The prominent ruling on privacy by the Supreme Court in Justice (Retd.) KS Puttaswami v. Union of India is that, there should be a four-step process for the government to limit one’s privacy. Firstly, it must be coming from a law. Second is the necessity principle, i.e., for the achievement of a legitimate state aim. The third is the proportionality principle i.e., there must be necessary nexus between the aim and methods employed by the state. The fourth is safeguards i.e., each step violating privacy must be safeguarded, alongside grievance redressal systems. The Court also said if the person does not want to let the government process their data, they should have “opt-in and opt-out condition”. However, the app has not deployed any opt-out measure, i.e., it lists nothing concretive pertaining to the deletion of the recorded data.
The mere denial to download the app has resulted into enforcement of criminal and pecuniary measures, while in countries such as Germany and France, the use of such tracking apps has been said to be kept purely voluntary. Further, neither does the Disaster Management Act, 2005, nor does the Epidemic Diseases Act, 1897, which has been followed, authorise the government to collect such data to achieve this objective. Former Supreme Court Judge B. N. Srikrishna, who chaired the committee on the Personal Data Protection Bill, termed mandating the use of the App as “utterly illegal”.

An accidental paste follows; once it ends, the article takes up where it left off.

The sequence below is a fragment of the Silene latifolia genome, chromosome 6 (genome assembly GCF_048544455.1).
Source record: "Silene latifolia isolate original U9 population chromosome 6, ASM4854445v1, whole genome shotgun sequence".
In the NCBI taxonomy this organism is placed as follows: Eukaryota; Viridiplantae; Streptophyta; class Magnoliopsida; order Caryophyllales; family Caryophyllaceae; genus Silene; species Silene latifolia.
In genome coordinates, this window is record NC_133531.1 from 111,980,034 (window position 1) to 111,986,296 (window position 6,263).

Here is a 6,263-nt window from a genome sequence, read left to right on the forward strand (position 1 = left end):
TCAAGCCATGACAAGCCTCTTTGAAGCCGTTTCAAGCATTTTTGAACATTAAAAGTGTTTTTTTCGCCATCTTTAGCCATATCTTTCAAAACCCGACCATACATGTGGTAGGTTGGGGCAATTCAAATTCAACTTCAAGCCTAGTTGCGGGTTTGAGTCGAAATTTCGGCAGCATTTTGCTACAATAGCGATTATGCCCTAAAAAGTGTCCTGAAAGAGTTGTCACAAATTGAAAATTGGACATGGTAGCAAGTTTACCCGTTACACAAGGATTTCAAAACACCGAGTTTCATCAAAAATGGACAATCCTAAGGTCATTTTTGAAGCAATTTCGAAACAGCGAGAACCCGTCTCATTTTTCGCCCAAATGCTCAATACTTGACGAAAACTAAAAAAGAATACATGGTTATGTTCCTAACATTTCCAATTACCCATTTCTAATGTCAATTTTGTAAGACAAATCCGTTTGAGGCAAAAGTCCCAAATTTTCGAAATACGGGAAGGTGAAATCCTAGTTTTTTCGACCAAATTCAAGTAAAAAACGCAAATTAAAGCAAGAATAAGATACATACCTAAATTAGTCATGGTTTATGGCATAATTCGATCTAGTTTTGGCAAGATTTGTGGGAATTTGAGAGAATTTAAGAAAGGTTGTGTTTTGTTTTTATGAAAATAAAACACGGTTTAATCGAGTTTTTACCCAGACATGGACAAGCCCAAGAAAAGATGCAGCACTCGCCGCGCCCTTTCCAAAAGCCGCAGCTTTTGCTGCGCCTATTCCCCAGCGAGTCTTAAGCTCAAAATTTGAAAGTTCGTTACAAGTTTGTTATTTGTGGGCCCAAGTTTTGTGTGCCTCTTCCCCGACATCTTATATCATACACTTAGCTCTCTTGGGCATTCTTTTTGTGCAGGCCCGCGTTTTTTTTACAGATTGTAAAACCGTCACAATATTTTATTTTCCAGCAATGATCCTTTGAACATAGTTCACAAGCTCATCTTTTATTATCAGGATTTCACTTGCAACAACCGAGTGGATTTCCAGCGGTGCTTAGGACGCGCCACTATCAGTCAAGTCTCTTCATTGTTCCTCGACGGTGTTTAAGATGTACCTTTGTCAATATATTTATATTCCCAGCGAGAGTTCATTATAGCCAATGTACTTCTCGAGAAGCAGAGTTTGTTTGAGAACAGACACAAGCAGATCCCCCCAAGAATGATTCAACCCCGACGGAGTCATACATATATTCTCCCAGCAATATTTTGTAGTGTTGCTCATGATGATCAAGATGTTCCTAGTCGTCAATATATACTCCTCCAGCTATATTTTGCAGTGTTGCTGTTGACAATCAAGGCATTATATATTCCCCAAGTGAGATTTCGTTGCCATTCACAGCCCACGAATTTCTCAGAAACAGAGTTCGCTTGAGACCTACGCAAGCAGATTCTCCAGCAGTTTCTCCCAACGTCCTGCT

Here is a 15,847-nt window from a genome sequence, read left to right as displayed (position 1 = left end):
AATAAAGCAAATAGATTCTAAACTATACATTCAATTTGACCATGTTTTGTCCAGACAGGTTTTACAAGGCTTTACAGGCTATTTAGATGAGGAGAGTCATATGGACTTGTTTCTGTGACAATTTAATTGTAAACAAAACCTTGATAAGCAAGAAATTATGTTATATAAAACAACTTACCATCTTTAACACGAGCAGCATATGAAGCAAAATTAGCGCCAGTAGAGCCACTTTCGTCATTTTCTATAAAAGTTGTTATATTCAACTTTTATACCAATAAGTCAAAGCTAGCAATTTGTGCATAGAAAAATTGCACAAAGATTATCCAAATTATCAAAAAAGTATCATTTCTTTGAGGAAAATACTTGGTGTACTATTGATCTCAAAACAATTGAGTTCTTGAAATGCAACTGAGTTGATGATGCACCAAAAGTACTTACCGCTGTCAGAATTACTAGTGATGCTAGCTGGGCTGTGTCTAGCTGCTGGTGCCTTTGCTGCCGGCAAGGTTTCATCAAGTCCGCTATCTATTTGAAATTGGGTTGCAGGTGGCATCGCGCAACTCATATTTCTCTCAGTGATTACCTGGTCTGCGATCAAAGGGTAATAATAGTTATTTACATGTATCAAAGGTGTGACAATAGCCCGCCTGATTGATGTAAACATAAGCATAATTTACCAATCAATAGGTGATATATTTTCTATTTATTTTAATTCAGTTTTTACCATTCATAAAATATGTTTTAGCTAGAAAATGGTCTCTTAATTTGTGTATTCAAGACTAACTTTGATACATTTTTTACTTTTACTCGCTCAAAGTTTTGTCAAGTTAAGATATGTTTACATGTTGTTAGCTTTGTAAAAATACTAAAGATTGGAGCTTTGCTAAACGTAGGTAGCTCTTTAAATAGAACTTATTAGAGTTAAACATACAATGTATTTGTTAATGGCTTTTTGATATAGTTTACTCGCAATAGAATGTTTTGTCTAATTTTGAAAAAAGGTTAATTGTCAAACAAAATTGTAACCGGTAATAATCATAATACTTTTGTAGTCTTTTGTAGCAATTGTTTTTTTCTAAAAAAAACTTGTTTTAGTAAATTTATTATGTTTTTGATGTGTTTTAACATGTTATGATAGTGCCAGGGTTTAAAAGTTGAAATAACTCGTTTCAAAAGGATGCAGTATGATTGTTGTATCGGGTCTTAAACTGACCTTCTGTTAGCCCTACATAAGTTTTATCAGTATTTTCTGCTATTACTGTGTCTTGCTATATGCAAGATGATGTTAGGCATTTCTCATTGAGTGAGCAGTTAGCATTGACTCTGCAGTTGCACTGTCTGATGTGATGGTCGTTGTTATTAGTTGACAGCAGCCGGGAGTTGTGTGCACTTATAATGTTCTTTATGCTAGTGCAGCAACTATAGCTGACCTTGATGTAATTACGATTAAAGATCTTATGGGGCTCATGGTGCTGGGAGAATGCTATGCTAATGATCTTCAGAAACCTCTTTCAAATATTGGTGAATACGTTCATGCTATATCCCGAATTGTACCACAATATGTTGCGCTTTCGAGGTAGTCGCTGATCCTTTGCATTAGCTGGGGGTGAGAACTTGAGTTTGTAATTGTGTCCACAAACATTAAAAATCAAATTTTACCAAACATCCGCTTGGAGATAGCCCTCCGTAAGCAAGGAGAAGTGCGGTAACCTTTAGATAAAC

The App becomes the central unifying feature that connects the cell phone with geo-location data, and eventually starts a “causal link” between data which was usually unconnected. Though, the smartphone penetration stands at 38%, unless the law mandates an effective data protection framework, the quest for liberty and dignity would be “as ephemeral as the wind”. The retention of personal data and the ensuing possibility of State surveillance has a chilling effect on fundamental rights. Thus, it is required that the pending Data Protection Bill of 2019 with appropriate clauses be brought in force before the threat of data breach intensifies further.
The author is a student at Jamia Millia Islamia, New Delhi. He can be contacted at firstname.lastname@example.org.
Photo Credits: Indranil Aditya/NurPhoto
 Justice K. S. Puttaswamy (Retd.) and Anr. vs Union Of India And Ors., WRIT PETITION (CIVIL) NO 494 OF 2012